Hello my dear reader and welcome to another slice of life at Chez Comb. We have been house and menagerie sitting for my Editor and her spouse in the Charente region of France. My lovely editor is fondly known by me as Genghis. She is not as savage as her namesake but she takes no literary prisoners either. Thus I generally submit manuscripts to her in slight trepidation and always in the hope of coming out the other side with my skin and scalp intact.
We spent a very pleasant few days with them before they went off to England for a family wedding and before they departed we went for a browse around the local Monday market followed by lunch at a nearby restaurant. Spouse thoroughly enjoyed himself cruising the cooked meats and cheese stalls - sampling all the wares of course and working up an appetite for lunch.
The French do lunch very well, fresh food beautifully cooked and presented, accompanied by carafes of local wine and all very reasonably priced. You will know by now my dear reader, that spouse has a very healthy appetite and that's the polite way of putting it. As you are aware I food shop on an industrial scale and am now the shopkeeper's new best friend.
So there we were in 'La Estelle' seated at a table next to four elderly Frenchmen who dined in the moderate way of the French - a little of this and a little of that, helped down with a small quantity of fresh crusty bread and a glass of rosé. Polite chit chat ensued as we took our seats and we sized up the five course set menu of the day. Spouse had made a good repast at breakfast but a wander around all the food stalls at the Marché had sharpened his appetite.
Now my dear reader, if there is one event I strenuously work at keeping him away from, it is a free-for-all buffet. And what did 'La Estelle' have? Correct, right on the nose, a buffet for the starters. My heart sank. Spouse would have a field day. And so he did. One plateful of mushrooms in Provencal sauce, cold meats, pasta, lentils, paté, tomatoes and crusty bread was consumed with gusto. So far so good. That's the first course put to bed. Only it wasn't. Spouse so enjoyed the first taster that he went back for a second plateful. Oo la la, the elderly Frenchmen smiled upon him indulgently and Francoise, the cheery, welcoming waitress cruised by ready to take our plates away and was surprised to find spouse still enjoying 'la buffet'.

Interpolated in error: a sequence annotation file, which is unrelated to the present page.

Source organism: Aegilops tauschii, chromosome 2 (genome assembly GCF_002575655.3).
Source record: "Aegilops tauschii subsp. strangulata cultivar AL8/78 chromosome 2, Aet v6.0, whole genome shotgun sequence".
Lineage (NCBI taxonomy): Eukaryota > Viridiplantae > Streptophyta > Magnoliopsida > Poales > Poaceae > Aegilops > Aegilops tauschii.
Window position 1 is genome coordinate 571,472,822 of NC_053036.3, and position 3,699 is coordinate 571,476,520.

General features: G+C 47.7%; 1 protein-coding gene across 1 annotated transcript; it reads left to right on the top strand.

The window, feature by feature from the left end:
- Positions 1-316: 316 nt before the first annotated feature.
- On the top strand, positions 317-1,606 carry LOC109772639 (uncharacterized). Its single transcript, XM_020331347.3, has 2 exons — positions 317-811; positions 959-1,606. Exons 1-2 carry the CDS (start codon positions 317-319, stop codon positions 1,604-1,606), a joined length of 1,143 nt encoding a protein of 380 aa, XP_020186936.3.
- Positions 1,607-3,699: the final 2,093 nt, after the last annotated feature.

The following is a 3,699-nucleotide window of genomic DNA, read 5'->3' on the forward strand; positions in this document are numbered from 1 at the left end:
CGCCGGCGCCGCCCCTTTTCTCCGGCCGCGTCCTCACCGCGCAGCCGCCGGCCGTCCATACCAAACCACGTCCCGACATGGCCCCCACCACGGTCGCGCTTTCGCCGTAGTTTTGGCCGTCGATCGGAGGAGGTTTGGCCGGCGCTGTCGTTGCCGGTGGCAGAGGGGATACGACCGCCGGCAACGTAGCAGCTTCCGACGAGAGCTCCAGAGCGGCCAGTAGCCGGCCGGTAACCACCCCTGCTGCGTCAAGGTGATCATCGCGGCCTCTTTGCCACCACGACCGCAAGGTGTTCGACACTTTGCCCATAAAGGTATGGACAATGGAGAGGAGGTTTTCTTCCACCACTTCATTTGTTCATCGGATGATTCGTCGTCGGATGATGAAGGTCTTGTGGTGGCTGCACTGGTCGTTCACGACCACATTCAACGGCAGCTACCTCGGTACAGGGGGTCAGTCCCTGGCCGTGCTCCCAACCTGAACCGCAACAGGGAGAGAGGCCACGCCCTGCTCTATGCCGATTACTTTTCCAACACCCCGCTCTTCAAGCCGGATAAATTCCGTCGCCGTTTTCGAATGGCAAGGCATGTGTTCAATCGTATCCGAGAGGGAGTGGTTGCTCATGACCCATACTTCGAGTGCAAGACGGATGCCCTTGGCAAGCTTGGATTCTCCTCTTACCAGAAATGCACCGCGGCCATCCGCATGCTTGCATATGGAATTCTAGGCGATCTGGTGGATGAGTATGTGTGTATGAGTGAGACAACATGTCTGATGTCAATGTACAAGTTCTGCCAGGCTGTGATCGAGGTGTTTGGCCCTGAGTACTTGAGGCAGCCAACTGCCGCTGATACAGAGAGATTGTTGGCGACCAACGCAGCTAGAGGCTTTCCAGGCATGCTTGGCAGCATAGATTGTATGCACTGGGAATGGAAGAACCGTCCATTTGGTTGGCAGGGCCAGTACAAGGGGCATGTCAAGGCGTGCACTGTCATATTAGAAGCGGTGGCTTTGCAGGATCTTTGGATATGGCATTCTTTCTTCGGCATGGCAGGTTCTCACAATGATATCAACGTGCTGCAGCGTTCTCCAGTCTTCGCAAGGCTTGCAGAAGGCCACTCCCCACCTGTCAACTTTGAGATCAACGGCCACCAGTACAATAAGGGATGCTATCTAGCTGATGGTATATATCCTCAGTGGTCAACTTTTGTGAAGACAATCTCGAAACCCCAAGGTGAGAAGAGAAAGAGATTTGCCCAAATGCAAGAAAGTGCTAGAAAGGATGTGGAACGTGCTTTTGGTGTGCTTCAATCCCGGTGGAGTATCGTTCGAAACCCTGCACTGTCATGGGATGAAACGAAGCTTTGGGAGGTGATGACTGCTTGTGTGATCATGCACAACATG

The second course was French fabulous - slow cooked coq-au-vin in a delicious sauce with herby potatoes. Genghis and spouse could not manage all their potatoes and neither could I, so we offloaded some to spouse's plate and he partook with great gusto, mopping up the sauce with half a french loaf. By this stage our elderly French friends at the next table were intrigued. They were on the small and slight of build side of things - spouse as you will recall is of the blonde, blue-eyed viking ilk with hollow legs to accommodate vat quantities of viandes, which in this case was a second plate of wedges of bread and butter. Francoise brought it with great good humour and she and our elderly French friends watched in fascination as it rapidly disappeared along with quite a variety of delicious cheeses.
Francoise bore our plates away and returned to enquire about dessert. Brian was having his favourite peach melba, Genghis, the strawberry tart and I passed on dessert. Spouse wasn't having that. 'She'll have tiramasu' he said and grinned up at Francoise. 'In fact, make that two. Tiramasu's my favourite.' Francoise rolled her eyes and peeled away to fetch the puddings.
By this time our polite elderly French friends at the next table were agog and could not hide their interest and amazement at l'anglais' and his 'bon appetit'. They tried to carry on their own conversations, but when Brian piled a dollop of fresh cream from his pudding on to spouse's, a respectful silence descended upon them. They watched in awe as spouse demolished a mound of cream and tiramasu and then swapped plates and demolished mine too.
By now our French friends had finished their meal and were ready for departure. Gravely they saluted spouse, 'grande force' and 'beaucoup de respect Monsieur'. As we departed Francoise shook hands warmly with spouse and offered him a sandwich with some cold meats in to keep him going until he reached home!
It's not often the English dumbfound the French, but I have a feeling that after our Charentaise sojourn there may be quite a few locals walking about shaking their heads in disbelief. And spouse? As usual he went on his merry way loving all that France could throw at him and quite oblivious of the culinary nervous breakdowns he left in his wake.